The Palace Hotel Revival
A new lease of life for one of Perth’s most spectacular Federation buildings by prominent Australian steakhouse, The Meat & Wine Co.
Built in the heights of Western Australia’s Gold Rush circa 1897, The Palace Hotel, while once described as the most opulent in Australiasia, sat abandoned on the busiest corner of Perth’s central business district for over 30 years. It has been revived as the latest venture for leading Australian steakhouse, The Meat & Wine Co.
Having lived life as a grand hotel, followed by a period as a corporate bank building, the Palace Hotel presented The Meat & Wine Co. architect Callie Van Der Merwe the unusual challenge to fuse a sparse Banking Hall and adjoining Federation Free Classical Hall to create one cohesive restaurant.
“It would have been a mistake to make bedfellows of the two styles. To this end it was decided to turn up the volume on the African heritage in the front old Banking Hall only, where hardly any architectural merit remained and to settle on a gentle intervention in the Classical Hall,” Callie says.
To main simplicity and compliment, not compete with the detailed ornamental architraves, arches and cornices, the furnishings of the Classical Hall take a neutral palate. Pared-back banquette restaurant furniture features, with lighting and elegant woven rope, used to create a cocooned feel for each table, despite the open-plan layout.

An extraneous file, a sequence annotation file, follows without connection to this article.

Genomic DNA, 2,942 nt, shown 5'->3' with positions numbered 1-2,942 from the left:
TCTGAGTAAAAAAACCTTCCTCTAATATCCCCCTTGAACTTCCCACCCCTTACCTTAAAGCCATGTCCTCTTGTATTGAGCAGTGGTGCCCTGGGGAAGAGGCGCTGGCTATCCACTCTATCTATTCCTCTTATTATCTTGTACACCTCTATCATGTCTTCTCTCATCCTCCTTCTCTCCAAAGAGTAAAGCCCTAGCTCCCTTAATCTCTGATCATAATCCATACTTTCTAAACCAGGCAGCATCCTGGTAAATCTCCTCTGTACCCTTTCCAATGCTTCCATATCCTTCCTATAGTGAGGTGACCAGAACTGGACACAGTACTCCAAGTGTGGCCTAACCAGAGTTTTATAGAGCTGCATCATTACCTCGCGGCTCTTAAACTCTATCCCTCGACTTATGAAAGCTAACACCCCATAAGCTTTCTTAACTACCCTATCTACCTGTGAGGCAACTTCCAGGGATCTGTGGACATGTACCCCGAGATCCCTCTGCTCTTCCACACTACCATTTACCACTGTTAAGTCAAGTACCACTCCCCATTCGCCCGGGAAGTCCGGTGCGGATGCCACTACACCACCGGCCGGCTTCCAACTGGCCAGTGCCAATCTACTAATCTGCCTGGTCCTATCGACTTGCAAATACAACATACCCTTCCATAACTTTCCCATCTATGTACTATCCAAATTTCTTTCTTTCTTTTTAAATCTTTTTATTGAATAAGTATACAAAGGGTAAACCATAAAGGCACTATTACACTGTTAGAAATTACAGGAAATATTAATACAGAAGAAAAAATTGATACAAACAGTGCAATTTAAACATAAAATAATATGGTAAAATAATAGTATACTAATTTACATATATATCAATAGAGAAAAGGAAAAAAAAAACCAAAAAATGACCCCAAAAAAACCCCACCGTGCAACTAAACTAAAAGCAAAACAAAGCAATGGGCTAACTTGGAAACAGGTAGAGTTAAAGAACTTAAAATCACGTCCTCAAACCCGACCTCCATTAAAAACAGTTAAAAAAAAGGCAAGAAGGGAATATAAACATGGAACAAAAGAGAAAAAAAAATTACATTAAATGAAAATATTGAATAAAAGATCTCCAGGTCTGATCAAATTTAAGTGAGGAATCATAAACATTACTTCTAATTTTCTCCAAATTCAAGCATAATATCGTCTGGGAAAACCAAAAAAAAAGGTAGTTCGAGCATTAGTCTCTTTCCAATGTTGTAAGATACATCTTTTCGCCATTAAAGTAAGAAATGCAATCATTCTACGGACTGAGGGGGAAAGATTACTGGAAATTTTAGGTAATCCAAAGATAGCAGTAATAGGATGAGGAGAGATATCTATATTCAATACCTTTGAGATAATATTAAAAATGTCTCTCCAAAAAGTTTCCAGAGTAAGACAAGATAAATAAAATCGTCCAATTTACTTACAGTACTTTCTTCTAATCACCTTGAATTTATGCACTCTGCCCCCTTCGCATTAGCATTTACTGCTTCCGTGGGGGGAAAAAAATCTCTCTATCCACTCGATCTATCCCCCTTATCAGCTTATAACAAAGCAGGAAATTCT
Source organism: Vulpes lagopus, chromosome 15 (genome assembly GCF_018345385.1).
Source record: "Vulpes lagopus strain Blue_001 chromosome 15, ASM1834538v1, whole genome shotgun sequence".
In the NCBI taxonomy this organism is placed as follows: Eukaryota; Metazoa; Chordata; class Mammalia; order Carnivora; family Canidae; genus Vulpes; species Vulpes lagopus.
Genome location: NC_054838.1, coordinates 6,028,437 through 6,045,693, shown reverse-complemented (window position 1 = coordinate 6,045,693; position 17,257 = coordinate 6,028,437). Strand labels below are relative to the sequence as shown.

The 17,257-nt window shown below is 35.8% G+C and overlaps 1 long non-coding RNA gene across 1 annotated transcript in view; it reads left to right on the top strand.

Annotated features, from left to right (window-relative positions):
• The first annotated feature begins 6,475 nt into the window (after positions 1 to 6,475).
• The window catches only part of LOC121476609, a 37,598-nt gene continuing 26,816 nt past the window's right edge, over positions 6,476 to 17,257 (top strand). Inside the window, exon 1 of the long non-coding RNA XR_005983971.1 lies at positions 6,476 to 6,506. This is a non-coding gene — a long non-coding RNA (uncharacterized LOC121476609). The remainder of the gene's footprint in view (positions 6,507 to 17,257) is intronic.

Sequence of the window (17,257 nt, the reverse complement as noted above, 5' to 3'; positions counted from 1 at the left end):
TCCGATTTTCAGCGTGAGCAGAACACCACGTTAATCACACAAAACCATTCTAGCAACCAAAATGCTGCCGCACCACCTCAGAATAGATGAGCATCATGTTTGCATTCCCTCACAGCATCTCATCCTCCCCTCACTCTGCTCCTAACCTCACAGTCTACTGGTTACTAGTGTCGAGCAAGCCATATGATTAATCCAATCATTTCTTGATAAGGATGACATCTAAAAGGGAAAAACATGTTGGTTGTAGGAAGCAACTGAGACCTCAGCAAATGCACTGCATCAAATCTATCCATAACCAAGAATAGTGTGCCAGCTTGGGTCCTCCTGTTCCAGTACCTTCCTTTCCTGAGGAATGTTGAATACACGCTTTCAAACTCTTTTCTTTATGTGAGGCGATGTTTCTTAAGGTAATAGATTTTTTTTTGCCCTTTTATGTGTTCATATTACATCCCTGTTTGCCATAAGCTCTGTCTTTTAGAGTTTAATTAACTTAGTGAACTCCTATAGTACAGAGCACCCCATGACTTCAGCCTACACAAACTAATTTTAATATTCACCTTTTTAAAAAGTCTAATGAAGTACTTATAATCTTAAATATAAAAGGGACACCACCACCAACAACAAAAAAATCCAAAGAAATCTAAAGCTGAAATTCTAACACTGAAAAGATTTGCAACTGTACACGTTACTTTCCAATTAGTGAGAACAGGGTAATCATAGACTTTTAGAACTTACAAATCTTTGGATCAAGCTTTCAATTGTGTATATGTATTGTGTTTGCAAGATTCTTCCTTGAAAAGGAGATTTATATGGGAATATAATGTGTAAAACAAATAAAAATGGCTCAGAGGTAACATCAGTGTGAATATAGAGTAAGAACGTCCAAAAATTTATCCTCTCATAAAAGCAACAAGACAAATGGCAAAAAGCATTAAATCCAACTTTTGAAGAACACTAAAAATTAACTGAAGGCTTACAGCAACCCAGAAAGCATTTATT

The front Banking Hall is where The Meat & Wine Co’s handmade African heritage shines in full with eclectic interiors incorporating custom furniture and joinery sourced from around the world. Stools are made from wine vats while striking Abacus inspired dividers separate dining booths to optimise the social ambience and the interplay of artificial and dappled natural light from the street.
The clever use of lighting and layering runs throughout to create a unique ambience, balancing bustling restaurant and diner privacy.
“A great restaurant design understands the fundamental truth that people ignore design that ignores people. People also activate people, and people will always look at people before they look at things. The way the space is therefore lit and how this makes one look and feel cannot be overstated. Always soft but never dark. To this end, great design is often silent design. It’s more about what you can’t see as opposed to what you can,” Callie explains.
Rope and woven fabric bring the spaces together, along with a screen separating the back and front of house that runs the entire length of the venue – Callie’s personal favourite element.
The Meat & Wine Co Perth adds to the group’s growing national portfolio which includes iconic sites in Sydney’s Circular Quay and Barangaroo and Melbourne’s Southbank.
Original Imagery by WADES.